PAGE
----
DECATUR — Football hasn't always been a top priority for LSA quarterback Michael Fiala.
His sports were baseball and basketball until friends, family and strangers started tell him he should consider football.
"(Coach Bundy) talked to my uncle about how I should play and Grant (Karsten) really just kept talking to me about it and so I thought I would try it I guess," he said.
That decision has led Fiala to where he is today. He's the face of a Lions' program — a co-op beteween LSA and Decatur Christian that added Mount Pulaski to the co-op this season and hopes to return to the playoffs for a fourth consecutive season.
Bundy has not doubted the coach/quarterback relationship with Fiala from day one.
"(Mike) has a really good mind for the game," Bundy said. "The trust has to develop between a coach and quarterback. Sometimes it’s not there but with Mike it has always been there.
"At a scrimmage I wanted him to throw a hitch to one of our receivers and he threw it and it almost got intercepted. He came over and said, ‘Coach, I would never have thrown that hitch in our game.’ That’s a typical response from Mike and when he makes a mistake he immediately knows it."
Fiala, who plays three sports for the Lions, is the type of athlete you don't see that often.
"He’s a throwback," Bundy said. "He's the prototypical quarterback in football, shortstop in baseball, point guard in basketball. He’s one of those kids that you used to see all the time that you don’t see quite as much anymore because of the specialization."
Fiala said he has a lot of respect for Bundy, who puts him through his paces.
"Some players around the city would love to play with him because he doesn’t run you to death but he gets us in shape for the game," Fiala said. "Some people probably wouldn’t like his cross-fit workouts. He has us do really quick workouts that are high intensity and they get us in shape. They get you really tired really fast.
"He’s one of the best coaches in the county and I’m lucky that he talked me into playing football."
One aspect of Fiala's game that will be more prominent in the game plan is on the ground.
"He can run. Michael’s got good speed but he was not asked to do it much last year but he’s going to be asked to do it this year," Bundy said.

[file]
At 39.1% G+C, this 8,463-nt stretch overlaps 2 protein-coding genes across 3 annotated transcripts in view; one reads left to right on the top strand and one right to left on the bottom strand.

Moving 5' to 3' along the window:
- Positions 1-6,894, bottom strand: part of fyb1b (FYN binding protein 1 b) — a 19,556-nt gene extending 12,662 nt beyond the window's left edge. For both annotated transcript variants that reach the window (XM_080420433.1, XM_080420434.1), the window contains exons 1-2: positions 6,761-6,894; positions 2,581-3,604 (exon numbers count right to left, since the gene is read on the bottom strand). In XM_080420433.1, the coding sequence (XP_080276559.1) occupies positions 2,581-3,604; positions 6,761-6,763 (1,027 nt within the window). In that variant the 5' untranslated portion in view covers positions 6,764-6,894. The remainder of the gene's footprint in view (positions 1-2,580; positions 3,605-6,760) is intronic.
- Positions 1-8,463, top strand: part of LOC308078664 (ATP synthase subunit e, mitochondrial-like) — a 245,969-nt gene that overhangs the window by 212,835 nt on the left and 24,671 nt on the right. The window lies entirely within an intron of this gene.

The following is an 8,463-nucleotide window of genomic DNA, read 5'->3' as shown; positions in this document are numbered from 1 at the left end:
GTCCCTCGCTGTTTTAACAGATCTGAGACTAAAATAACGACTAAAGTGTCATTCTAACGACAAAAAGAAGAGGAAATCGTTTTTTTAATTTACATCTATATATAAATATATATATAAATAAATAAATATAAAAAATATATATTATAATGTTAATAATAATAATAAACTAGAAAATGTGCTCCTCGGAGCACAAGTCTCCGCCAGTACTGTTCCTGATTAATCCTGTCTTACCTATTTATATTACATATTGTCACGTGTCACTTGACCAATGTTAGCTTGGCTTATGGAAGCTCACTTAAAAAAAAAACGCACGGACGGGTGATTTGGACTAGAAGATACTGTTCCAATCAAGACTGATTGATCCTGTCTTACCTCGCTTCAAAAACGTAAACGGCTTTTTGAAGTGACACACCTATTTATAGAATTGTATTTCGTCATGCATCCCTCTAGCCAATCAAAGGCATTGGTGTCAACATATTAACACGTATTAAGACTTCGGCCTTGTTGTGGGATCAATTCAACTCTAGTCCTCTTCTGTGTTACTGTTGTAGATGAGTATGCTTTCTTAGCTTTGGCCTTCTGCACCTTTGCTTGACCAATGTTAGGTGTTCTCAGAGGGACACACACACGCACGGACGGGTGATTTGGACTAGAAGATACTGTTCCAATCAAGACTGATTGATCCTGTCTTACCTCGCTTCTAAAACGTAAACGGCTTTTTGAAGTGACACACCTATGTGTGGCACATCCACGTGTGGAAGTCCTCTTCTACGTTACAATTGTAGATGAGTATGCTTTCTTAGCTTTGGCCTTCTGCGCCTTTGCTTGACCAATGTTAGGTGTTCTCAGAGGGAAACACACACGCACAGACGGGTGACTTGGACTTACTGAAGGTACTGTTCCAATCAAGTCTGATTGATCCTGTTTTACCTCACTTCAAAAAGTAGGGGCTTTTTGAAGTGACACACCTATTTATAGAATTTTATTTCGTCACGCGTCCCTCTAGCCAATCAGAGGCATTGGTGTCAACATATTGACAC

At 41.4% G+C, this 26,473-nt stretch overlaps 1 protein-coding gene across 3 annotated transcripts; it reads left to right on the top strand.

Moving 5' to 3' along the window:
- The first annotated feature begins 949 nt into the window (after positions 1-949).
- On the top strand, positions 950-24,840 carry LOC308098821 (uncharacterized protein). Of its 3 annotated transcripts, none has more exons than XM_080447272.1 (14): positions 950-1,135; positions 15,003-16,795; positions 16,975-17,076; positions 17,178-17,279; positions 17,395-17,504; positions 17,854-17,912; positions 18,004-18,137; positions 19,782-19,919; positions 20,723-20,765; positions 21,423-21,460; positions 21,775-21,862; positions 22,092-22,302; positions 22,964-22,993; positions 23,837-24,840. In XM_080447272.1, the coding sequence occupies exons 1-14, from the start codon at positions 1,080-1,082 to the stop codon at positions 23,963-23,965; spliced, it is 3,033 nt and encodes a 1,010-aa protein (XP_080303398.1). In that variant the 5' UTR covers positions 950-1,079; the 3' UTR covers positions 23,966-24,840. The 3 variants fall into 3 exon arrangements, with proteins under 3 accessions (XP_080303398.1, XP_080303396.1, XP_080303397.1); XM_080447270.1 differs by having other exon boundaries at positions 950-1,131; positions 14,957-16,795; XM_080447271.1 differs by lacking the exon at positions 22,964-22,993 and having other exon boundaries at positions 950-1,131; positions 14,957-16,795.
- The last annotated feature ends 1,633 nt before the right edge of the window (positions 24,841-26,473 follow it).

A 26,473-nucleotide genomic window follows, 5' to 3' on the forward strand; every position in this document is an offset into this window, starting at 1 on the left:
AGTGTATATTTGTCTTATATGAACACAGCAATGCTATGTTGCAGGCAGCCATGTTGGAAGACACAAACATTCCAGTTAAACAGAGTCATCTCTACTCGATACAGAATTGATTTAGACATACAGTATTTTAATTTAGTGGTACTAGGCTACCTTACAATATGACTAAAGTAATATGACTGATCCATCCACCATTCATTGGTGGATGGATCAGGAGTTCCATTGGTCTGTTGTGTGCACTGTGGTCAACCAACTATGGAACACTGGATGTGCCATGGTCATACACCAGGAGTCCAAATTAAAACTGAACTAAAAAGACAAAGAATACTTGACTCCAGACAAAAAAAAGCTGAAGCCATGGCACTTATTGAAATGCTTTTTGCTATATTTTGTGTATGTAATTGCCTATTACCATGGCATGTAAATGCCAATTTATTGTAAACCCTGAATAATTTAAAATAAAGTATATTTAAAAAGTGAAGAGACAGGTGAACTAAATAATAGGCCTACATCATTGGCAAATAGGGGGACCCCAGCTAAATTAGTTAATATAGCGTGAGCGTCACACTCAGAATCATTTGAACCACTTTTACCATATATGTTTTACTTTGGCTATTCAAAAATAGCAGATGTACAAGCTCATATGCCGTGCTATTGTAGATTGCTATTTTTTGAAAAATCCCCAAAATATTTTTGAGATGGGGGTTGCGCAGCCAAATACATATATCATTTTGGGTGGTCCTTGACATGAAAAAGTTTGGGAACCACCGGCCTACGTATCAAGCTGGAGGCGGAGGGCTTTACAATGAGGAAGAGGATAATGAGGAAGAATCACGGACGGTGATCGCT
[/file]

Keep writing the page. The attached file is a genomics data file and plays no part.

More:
Fiala learned a lot from he predecessor, Briley Housh, who kept the ball a lot.
"Briley taught me to not worry about the pressure, keep your eyes down the field and, if you do sense pressure, escape the best way you can," Fiala said. "I tried to use my arm as my best strength, but I do know I need to run a little more than I did last year if I want to help the team more. I believe I’m pretty fast, but I guess we will have to see."
Fiala will be passing to an experienced group of receivers — senior Grant Karsten will be in the slot, and junior Jalen Jones and senior Garrett Skelton, who joined the team as a part of the new co-op with Mount Pulaski, will line up out wide.
"Jalen is an explosive athlete," Bundy said. "Grant will be our slot receiver, that way we can get him the ball a little bit more. We are going to do a lot of things with Grant and he’s going to be a multi-positional player for us on offense."
LSA announced in January a partnership with Mount Pulaski. The additional nine players increased the Lions' roster by a third, a big jump for one of the smallest football schools in Illinois.
"It brings enough players to be able to practice properly," Bundy said. "If we didn’t have those nine players, we would have 19 — we would be three guys short with running a complete scout team.
"The co-op has been as seamless as you could possibly want. Their kids have been awesome and, combined, the kids have been a great mix. It has been perfect."
Fiala has done his best to build the camaraderie.
"I feel like they really appreciate to be able to play football since they have never really had the opportunity," Fiala said. "I know some of them played in JFL, but I think they do think we are all a family, which we are."
The Lions have also developed into a team more mature than their years.
"This team is not a needy team at all," Bundy said. "I haven't had to go find another mouthpiece for somebody or a chin strap or fix a helmet. They are just a great group of mature kids and we get a lot done because of it."